That was a serious digression. What I meant to say was that I believe that all people should be allowed to have naps, and in the town in China where I now live, the town I arrived at only few days ago (Monday, October 12), many, and perhaps even most of the people, nap.
Classes here start at around 8 a.m., or a little earlier. The students sing songs, and move from class to class in their respective departments for most of the morning. And then, around 11:30 or noon, just about everything shuts down. The students and teachers go get lunch, they chat over food, then they file back to their dorms, offices, homes. They go chill. They go nap, and stuff.
Almost each day I’ve been here until today, I have had lunch with students for one reason or another, and they have invariably asked me, a little after noontime, if I felt tired, if I wanted to go have a rest. Initially, I was a little surprised by this, and thought that maybe the asked me if I was sleepy because they thought I would be worn out, or something, by the immersion in an unfamiliar environment. But now I think it might have been just because they were sleepy.
Today, I got out of class at about 10:45 a.m. and walked back to my apartment without stopping for food. It seemed a little early for food and I wasn’t hungry, and I was a little eager to get back home to change. So, I came home and changed, and then watched an episode of the Wire (as I think is becoming my custom), and read a little, and answered some students’ questions online, and did some laundry, etc, and then by the time I headed out for food it was around 2:30. I circled around the campus and found that, having served lunch to students and teachers, the noodle shop cooks and proprietors had shut down their kitchens and turned off the lights, leaving the doors open but the stoves off. No one was eating in any of the restaurants on campus. I walked out the back gates of campus and discovered that, again, no one was eating or cooking. I spotted the occasional shop keeper, seated at a table in a small dining room, on the little neon-colored plastic stools they keep at the tables, most of them slumped over, their heads on their arms, in states of total rest.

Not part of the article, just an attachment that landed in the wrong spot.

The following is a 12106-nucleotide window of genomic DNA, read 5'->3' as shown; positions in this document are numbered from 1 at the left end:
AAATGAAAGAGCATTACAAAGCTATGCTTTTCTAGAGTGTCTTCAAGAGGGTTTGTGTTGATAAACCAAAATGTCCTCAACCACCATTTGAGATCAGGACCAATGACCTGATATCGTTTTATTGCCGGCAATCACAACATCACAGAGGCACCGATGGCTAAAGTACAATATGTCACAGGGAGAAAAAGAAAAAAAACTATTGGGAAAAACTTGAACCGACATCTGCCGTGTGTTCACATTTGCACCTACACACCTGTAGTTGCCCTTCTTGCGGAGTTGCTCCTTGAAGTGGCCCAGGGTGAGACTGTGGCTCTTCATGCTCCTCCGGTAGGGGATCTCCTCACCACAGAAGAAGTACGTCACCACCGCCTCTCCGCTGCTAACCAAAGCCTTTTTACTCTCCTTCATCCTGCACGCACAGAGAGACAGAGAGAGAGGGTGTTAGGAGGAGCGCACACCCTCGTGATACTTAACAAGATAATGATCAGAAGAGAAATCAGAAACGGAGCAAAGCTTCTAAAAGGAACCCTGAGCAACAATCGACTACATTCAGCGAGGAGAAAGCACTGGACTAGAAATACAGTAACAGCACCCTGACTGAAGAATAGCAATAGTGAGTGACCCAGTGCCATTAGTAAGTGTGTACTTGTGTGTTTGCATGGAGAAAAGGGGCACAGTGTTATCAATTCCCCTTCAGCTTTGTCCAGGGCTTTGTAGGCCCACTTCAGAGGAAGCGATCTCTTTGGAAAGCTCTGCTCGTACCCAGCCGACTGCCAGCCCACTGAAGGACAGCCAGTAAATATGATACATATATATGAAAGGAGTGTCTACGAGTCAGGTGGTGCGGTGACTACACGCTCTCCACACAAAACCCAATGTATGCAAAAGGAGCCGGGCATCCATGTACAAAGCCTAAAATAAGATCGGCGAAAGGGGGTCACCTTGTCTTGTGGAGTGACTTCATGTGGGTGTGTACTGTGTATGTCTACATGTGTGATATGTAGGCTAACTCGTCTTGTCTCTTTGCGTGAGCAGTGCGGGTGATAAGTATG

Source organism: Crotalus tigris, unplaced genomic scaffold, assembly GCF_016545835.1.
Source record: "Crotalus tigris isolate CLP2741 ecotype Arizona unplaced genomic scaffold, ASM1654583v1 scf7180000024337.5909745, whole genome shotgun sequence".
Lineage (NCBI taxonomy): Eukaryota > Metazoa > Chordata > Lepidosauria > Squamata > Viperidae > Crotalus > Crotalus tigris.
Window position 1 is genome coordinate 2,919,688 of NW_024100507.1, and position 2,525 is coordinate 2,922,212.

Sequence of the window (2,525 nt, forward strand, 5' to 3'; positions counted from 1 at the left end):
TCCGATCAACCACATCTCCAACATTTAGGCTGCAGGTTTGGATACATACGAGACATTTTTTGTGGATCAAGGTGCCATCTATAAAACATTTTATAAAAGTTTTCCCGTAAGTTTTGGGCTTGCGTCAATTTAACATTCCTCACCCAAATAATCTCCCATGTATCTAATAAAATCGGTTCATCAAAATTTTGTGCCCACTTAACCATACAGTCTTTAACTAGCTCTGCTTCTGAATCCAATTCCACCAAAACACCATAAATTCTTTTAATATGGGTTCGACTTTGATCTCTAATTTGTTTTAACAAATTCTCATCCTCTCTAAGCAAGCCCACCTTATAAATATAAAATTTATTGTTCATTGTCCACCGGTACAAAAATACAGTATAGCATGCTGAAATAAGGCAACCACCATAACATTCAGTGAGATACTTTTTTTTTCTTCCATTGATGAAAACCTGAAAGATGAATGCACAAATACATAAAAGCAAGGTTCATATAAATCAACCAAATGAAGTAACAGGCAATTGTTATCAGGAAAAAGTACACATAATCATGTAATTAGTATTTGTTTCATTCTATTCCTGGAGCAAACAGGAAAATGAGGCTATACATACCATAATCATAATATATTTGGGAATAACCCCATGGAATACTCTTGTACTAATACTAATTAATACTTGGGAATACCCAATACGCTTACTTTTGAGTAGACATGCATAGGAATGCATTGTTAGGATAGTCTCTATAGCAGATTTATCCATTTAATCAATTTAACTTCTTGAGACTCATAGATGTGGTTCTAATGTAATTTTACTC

Finally I turned around to head back to campus, thinking that I would rather wait till dinner to eat than spoil someone else’s naptime (my respect for naptime is great), when the security guard for the college hollered at me from the back gate, and jogged toward me. Pointing at the noodle shop I was headed away from, he shouted that I should eat there, which roused the 25-ish-year-old cook, who had been seated in a wide-backed chair with his feet up on another chair, facing away from the door and out a window that looked down on gabled roofs and further mountains, the lights out, drowsing.
I gave in to the security guard and followed him inside, and asked for noodles. The security guard asked me if I wanted an egg. Dan. Yow. After a minute, the cook brought me a big bowl of steaming noodles with radish leaves (I think) and a fried egg on top. He sleepily sauntered over to the television and turned it on, and returned to his chair. The TV sound came on, but the screen was a snowy blue. He seemed unperturbed, but there was no question I had ruined his nap.
But I got lunch, and sleepily walked back to my apartment. I am still, physically, in the Eastern Standard Time Zone of the US, so my clock might be a little off. I have only been here four-ish days. But I like the fact that I can nap if I want to, and I probably will later. I realize that the hour and a half class I taught this morning was really the only thing I had to do today. Everything else is optional. A couple of months ago, that would have terrified me – well, it’s an hour and a half, I would have thought, but it’s still teaching English in China to people who have challenges speaking English when you have never really even taught before. Yes, yes, I would tell myself if I could talk to that former self—but there’s naptime.
The lush, green hills around the university are usually shrouded in a haze that is part humidity, part smog. The air is heavy with water and dust. It is warm. The sounds of campus tend to echo around between buildings and among the mountains around us. It is afternoon. It is time to nap.